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Source: KYLE GRILLOT/AFP via Getty Images

The "Cave Fire" burns a hillside near homes in Santa Barbara, California, early on November 26, 2019.

Santa Barbara wildfire has burned 4,300 acres and is still not contained

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Last November, a series of destructive wildfires burned through Southern California, causing deaths, evacuations, destruction of homes, and more. Now, one year later, Santa Barbara is being ravaged by a wildfire, known as the Cave Fire. Despite struggles to contain the fire, no injuries or deaths have been reported, and no homes have been destroyed.

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According to a press release shared by Santa Barbara County, a brush fire started in the Santa Ynez Mountains on Monday afternoon at about 4:15 p.m. It's unclear exactly what started the fire. By 9 p.m., the Cave Fire had burned approximately 3,000 acres of land, with 0 percent containment. At 10:30 p.m. Monday night, authorities declared an emergency. 

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Source: Apu Gomes/Getty Images

A Firefighter observes the Cave fire burning at Los Padres National Forest on November 26, 2019 in Santa Barbara, California.

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Those living in affected areas were forced to evacuate, and evacuation centers were opened up to people and animals. Hundreds of animals are currently under the care of various animal protection groups, and many are in need of foster homes, according to Santa Barbara County Public Health's Twitter account.

As reported NPR, by Tuesday afternoon, the fire had burned more than 4,300 acres of land. By Tuesday night, the fire was 10 percent contained, and as of Wednesday morning, it was still only 10 percent contained, according to local news outlet 10News. Officials are hoping that predicted rainfall on Wednesday will help put the fires out.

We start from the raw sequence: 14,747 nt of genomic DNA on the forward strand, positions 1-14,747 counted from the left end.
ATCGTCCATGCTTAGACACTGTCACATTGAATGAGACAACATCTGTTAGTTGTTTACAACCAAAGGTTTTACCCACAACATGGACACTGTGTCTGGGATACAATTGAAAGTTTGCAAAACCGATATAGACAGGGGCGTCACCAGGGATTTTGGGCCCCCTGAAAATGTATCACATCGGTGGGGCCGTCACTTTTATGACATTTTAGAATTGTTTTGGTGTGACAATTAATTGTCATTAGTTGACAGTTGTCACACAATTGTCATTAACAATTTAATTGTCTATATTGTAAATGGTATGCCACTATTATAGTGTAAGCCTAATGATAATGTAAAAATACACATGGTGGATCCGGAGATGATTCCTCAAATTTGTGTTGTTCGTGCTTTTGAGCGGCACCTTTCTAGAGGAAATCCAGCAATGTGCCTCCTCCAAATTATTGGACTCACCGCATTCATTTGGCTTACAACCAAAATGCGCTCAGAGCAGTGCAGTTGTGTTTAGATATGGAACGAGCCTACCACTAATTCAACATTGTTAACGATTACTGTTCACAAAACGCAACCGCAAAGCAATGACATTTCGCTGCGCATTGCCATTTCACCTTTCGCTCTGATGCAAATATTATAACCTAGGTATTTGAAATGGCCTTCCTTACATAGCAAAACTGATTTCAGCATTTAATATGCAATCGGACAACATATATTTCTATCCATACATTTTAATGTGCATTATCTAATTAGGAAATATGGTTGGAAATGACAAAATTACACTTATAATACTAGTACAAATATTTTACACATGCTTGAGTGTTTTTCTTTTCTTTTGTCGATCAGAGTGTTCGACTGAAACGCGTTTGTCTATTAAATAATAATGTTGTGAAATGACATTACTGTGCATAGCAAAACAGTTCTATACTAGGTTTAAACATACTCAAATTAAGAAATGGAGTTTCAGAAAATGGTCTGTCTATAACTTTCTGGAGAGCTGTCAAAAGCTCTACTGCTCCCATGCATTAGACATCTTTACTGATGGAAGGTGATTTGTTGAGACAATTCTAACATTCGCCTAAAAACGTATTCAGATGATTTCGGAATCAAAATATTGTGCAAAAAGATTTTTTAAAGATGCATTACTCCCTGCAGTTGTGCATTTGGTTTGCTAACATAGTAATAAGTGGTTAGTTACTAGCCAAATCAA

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Santa Barbara County's Twitter account has kept locals updated on the state of the fire over the past two days. On Tuesday afternoon, the account tweeted that resources involved in responding to the Cave Fire included 600 firefighters, five bulldozers, nine helicopters, and 10 aircraft (which dropped fire retardant onto the fires).

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Source: KYLE GRILLOT/AFP via Getty Images

The Cave fire burns a hillside above houses in Santa Barbara, California on November 26, 2019.

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"The Cave fire is burning under some of the toughest firefighting conditions anywhere in the world," Los Padres National Forest Fire Chief Jim Harris told The Los Angeles Times on Tuesday afternoon. "We've experienced several offshore wind events at this point, and that has just dried the fuel bed out to the point where we're seeing the fire behavior we saw last night."

Harris also explained why the fire was able to thrive in Santa Barbara. As he told CNN, conditions including dry vegetation, low humidity, and powerful winds (reaching 45 mph) all helped the fire spread.

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Those conditions are of course intertwined with the climate crisis. The California Department of Forestry and Fire Protection, aka Cal Fire, believes that the climate crisis is one of the main reasons wildfires have been on the rise along the west coast. "While wildfires are a natural part of California’s landscape, the fire season in California and across the West is starting earlier and ending later each year," reads a statement on Cal Fire's website. "Climate change is considered a key driver of this trend."

Cal Fire has observed that drought, dry vegetation buildup, extreme winds, warmer temperatures in the spring and summer, reduced snowpack (snow buildup on mountains), and earlier snowmelt each spring have all worked to "create longer and more intense dry seasons that increase moisture stress on vegetation and make forests more susceptible to severe wildfire." 

This week, heavy rains in New South Wales, Australia greatly helped contain bushfires that were devastating the area. Hopefully the rain will pick up today in Santa Barbara and do the same.

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